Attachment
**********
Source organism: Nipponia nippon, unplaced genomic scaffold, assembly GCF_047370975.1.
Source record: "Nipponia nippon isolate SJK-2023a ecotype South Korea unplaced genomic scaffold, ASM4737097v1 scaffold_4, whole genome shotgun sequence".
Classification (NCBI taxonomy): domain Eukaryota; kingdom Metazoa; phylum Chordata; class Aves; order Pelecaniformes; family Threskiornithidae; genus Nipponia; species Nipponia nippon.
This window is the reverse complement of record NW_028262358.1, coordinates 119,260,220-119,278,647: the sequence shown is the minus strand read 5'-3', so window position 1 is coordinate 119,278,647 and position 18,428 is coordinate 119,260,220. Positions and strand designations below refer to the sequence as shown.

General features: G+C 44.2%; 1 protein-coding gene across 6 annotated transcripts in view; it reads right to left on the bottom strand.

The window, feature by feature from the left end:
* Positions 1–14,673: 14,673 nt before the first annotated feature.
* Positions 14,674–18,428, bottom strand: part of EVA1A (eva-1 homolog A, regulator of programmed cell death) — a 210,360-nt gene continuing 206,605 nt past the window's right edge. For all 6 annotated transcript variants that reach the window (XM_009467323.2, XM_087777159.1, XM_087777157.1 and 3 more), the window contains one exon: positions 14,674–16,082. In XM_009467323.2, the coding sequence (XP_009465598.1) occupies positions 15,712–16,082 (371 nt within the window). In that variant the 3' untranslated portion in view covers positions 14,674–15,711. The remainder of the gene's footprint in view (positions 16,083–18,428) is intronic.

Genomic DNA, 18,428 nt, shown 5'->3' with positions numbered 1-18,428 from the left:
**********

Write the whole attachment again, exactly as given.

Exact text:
Source organism: Nipponia nippon, unplaced genomic scaffold, assembly GCF_047370975.1.
Source record: "Nipponia nippon isolate SJK-2023a ecotype South Korea unplaced genomic scaffold, ASM4737097v1 scaffold_4, whole genome shotgun sequence".
Classification (NCBI taxonomy): domain Eukaryota; kingdom Metazoa; phylum Chordata; class Aves; order Pelecaniformes; family Threskiornithidae; genus Nipponia; species Nipponia nippon.
This window is the reverse complement of record NW_028262358.1, coordinates 119,260,220-119,278,647: the sequence shown is the minus strand read 5'-3', so window position 1 is coordinate 119,278,647 and position 18,428 is coordinate 119,260,220. Positions and strand designations below refer to the sequence as shown.

General features: G+C 44.2%; 1 protein-coding gene across 6 annotated transcripts in view; it reads right to left on the bottom strand.

The window, feature by feature from the left end:
* Positions 1–14,673: 14,673 nt before the first annotated feature.
* Positions 14,674–18,428, bottom strand: part of EVA1A (eva-1 homolog A, regulator of programmed cell death) — a 210,360-nt gene continuing 206,605 nt past the window's right edge. For all 6 annotated transcript variants that reach the window (XM_009467323.2, XM_087777159.1, XM_087777157.1 and 3 more), the window contains one exon: positions 14,674–16,082. In XM_009467323.2, the coding sequence (XP_009465598.1) occupies positions 15,712–16,082 (371 nt within the window). In that variant the 3' untranslated portion in view covers positions 14,674–15,711. The remainder of the gene's footprint in view (positions 16,083–18,428) is intronic.

Genomic DNA, 18,428 nt, shown 5'->3' with positions numbered 1-18,428 from the left: